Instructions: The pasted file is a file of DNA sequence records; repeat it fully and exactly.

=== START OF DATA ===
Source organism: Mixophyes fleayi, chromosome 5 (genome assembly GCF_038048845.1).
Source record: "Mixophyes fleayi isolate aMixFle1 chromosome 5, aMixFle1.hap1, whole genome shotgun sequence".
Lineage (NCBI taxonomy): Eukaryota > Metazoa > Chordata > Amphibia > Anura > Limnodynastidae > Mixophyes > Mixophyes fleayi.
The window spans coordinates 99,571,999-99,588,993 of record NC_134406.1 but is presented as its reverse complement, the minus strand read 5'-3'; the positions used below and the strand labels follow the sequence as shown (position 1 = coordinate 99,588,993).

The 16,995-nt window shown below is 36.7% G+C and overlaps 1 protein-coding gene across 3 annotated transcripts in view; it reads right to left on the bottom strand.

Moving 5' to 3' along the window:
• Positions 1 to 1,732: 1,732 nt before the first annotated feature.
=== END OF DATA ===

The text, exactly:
Source organism: Mixophyes fleayi, chromosome 5 (genome assembly GCF_038048845.1).
Source record: "Mixophyes fleayi isolate aMixFle1 chromosome 5, aMixFle1.hap1, whole genome shotgun sequence".
Lineage (NCBI taxonomy): Eukaryota > Metazoa > Chordata > Amphibia > Anura > Limnodynastidae > Mixophyes > Mixophyes fleayi.
The window spans coordinates 99,571,999-99,588,993 of record NC_134406.1 but is presented as its reverse complement, the minus strand read 5'-3'; the positions used below and the strand labels follow the sequence as shown (position 1 = coordinate 99,588,993).

The 16,995-nt window shown below is 36.7% G+C and overlaps 1 protein-coding gene across 3 annotated transcripts in view; it reads right to left on the bottom strand.

Moving 5' to 3' along the window:
• Positions 1 to 1,732: 1,732 nt before the first annotated feature.